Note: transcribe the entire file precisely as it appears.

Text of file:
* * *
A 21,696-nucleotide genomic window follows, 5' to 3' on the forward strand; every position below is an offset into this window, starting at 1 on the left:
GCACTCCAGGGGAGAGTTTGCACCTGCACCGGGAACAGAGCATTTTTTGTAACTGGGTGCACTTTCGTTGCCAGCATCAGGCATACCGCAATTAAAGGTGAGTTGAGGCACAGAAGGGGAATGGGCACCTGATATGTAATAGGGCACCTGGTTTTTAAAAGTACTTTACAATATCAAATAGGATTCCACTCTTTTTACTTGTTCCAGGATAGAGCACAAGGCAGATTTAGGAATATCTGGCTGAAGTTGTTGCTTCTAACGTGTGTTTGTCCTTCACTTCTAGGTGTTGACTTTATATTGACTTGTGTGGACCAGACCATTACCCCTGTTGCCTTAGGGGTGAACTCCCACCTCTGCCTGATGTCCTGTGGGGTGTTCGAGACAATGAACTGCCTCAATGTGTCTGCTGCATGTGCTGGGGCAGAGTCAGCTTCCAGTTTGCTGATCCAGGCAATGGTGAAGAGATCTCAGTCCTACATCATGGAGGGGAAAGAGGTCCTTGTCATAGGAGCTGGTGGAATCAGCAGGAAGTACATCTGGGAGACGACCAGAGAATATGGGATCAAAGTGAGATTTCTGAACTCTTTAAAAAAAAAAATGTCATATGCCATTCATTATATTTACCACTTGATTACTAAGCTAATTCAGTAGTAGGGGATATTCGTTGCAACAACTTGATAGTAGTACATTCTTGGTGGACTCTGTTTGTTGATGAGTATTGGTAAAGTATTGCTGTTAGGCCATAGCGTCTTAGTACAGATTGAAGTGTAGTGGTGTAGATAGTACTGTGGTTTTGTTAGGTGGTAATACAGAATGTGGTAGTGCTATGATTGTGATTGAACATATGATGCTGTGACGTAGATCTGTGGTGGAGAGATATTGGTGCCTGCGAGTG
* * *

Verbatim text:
A 21,696-nucleotide genomic window follows, 5' to 3' on the forward strand; every position below is an offset into this window, starting at 1 on the left:
GCACTCCAGGGGAGAGTTTGCACCTGCACCGGGAACAGAGCATTTTTTGTAACTGGGTGCACTTTCGTTGCCAGCATCAGGCATACCGCAATTAAAGGTGAGTTGAGGCACAGAAGGGGAATGGGCACCTGATATGTAATAGGGCACCTGGTTTTTAAAAGTACTTTACAATATCAAATAGGATTCCACTCTTTTTACTTGTTCCAGGATAGAGCACAAGGCAGATTTAGGAATATCTGGCTGAAGTTGTTGCTTCTAACGTGTGTTTGTCCTTCACTTCTAGGTGTTGACTTTATATTGACTTGTGTGGACCAGACCATTACCCCTGTTGCCTTAGGGGTGAACTCCCACCTCTGCCTGATGTCCTGTGGGGTGTTCGAGACAATGAACTGCCTCAATGTGTCTGCTGCATGTGCTGGGGCAGAGTCAGCTTCCAGTTTGCTGATCCAGGCAATGGTGAAGAGATCTCAGTCCTACATCATGGAGGGGAAAGAGGTCCTTGTCATAGGAGCTGGTGGAATCAGCAGGAAGTACATCTGGGAGACGACCAGAGAATATGGGATCAAAGTGAGATTTCTGAACTCTTTAAAAAAAAAAATGTCATATGCCATTCATTATATTTACCACTTGATTACTAAGCTAATTCAGTAGTAGGGGATATTCGTTGCAACAACTTGATAGTAGTACATTCTTGGTGGACTCTGTTTGTTGATGAGTATTGGTAAAGTATTGCTGTTAGGCCATAGCGTCTTAGTACAGATTGAAGTGTAGTGGTGTAGATAGTACTGTGGTTTTGTTAGGTGGTAATACAGAATGTGGTAGTGCTATGATTGTGATTGAACATATGATGCTGTGACGTAGATCTGTGGTGGAGAGATATTGGTGCCTGCGAGTG